Personalities | Led Zeppelin | After The Break Up (2005) | Key Events
Grammy Lifetime Achievement Award
The Grammy Lifetime Achievement Award is given out yearly to ‘performers who, during their lifetimes, have made creative contributions of outstanding artistic significance to the field of recording’. In 2005, Led Zeppelin were one of those performers. Sadly, John Bonham was no longer alive to see his achievement realized, a fact made even sadder when thinking that he was one of the most outspoken band members against the press’s derisory treatment of the group. On the day, Led Zeppelin were one of the 11 artists that year (along with the likes of The Carter Family, Jerry Lee Lewis, Jelly Roll Morton, Janis Joplin and The Staple Singers) that were recognized for their Lifetime Achievement. Some might have said it was actually about three or four lifetimes in one, of course….
Plant’s Mighty ReArranger
Credited this time to Robert Plant & The Strange Sensation, Mighty ReArranger was hailed by many as being Plant’s most impressive solo release to date. Easily as varied as the likes of Led Zeppelin’s Houses Of The Holy or Physical Graffiti, Mighty ReArranger showed a performer in complete control of all aspects of his musical past: blues, folk, Eastern and world music. While most ‘rock dinosaurs’ would be happy just to make an album that rocked again, Plant was upping the ante for all of his contemporaries by creating an album that resonated with the times, without sounding like a throwback to its creator’s own past glories. If Jimmy Page had originally seemed to be the driving genius behind Led Zeppelin’s music, Mighty ReArranger revealed Plant to be every bit the creative force that his old musical partner was.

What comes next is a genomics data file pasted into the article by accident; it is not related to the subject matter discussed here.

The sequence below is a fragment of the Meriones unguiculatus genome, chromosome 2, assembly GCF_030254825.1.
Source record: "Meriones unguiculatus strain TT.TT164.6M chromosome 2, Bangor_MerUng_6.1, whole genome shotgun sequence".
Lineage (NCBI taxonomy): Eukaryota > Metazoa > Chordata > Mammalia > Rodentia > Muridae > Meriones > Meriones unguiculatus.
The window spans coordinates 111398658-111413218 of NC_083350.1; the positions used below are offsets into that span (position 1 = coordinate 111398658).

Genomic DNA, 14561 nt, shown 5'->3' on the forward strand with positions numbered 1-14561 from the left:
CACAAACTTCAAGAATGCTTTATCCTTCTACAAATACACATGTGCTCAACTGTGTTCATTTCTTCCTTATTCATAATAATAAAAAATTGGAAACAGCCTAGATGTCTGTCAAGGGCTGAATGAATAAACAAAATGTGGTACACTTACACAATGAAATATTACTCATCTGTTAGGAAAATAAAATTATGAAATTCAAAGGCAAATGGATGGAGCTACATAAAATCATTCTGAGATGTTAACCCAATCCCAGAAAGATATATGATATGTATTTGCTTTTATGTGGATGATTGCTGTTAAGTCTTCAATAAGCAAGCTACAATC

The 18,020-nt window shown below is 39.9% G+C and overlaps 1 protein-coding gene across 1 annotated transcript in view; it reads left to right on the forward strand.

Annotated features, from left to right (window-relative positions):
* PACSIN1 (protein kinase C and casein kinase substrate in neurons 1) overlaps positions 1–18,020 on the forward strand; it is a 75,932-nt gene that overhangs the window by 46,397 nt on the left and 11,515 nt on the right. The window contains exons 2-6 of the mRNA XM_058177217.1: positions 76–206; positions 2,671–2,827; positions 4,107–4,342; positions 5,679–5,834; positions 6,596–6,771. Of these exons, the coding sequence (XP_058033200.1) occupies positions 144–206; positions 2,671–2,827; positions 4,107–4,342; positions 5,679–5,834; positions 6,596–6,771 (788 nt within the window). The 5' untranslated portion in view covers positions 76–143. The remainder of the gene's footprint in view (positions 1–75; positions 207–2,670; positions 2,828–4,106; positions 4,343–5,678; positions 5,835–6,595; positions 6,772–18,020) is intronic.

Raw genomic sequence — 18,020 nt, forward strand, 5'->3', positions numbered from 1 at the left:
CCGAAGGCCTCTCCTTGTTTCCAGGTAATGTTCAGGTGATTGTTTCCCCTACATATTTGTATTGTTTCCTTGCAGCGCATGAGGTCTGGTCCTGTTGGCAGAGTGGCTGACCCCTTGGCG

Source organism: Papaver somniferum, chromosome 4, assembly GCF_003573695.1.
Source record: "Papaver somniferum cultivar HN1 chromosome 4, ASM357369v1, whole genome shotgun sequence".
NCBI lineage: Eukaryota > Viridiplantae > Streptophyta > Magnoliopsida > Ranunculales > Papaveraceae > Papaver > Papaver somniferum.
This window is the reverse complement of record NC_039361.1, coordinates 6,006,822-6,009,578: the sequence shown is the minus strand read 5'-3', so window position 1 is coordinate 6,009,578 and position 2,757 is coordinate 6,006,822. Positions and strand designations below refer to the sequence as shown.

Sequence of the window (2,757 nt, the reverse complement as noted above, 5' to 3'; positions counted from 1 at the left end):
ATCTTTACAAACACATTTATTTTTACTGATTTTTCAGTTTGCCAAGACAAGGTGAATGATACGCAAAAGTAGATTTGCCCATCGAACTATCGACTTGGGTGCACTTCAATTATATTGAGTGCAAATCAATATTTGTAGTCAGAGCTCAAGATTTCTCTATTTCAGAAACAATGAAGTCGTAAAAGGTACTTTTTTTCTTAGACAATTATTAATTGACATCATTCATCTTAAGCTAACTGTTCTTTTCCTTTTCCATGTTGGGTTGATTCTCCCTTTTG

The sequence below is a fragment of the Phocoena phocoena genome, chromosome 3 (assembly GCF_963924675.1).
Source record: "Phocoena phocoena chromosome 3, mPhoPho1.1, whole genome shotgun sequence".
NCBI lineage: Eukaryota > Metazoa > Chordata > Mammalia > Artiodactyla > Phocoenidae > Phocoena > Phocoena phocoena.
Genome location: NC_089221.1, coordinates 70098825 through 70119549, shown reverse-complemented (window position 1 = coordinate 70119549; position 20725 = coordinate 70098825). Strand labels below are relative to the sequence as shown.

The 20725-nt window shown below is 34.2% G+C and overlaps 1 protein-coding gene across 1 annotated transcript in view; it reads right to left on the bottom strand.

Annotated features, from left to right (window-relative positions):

Polar Music Prize
The Polar Music Prize was founded in 1989 by ABBA manager Stig Anderson and named after Anderson’s own Polar Records label. Each year the winners are awarded by the Royal Swedish Academy Of Music and given one million Swedish crowns for their ‘exceptional achievements in the creation and advancement of music’. The award is unique in that it doesn’t categorize its winners, but treats music of all types as equal, and to be judged on its own terms. Alongside Led Zeppelin, Russian conductor Valery Gergiev was also announced as the winner of the 2006 Polar Music Prize in November 2005.
Page Awarded OBE
Jimmy Page had often dedicated himself to chartiable causes, such as the ARMS Benefit shows in 1983, or even standing up for environmental causes concerning Loch Ness in Scotland in 1979. Since 1994 he had been an important figure in helping poor children in Rio de Janeiro’s shanty towns. With the help of the British charity Task Brasil, Page started the Casa Jimmy safehouse, which provided Rio de Janeiro’s underprivileged with clothing, food and job training. In December 2005, aged 61, the one-time occultist was awarded an OBE for his work.
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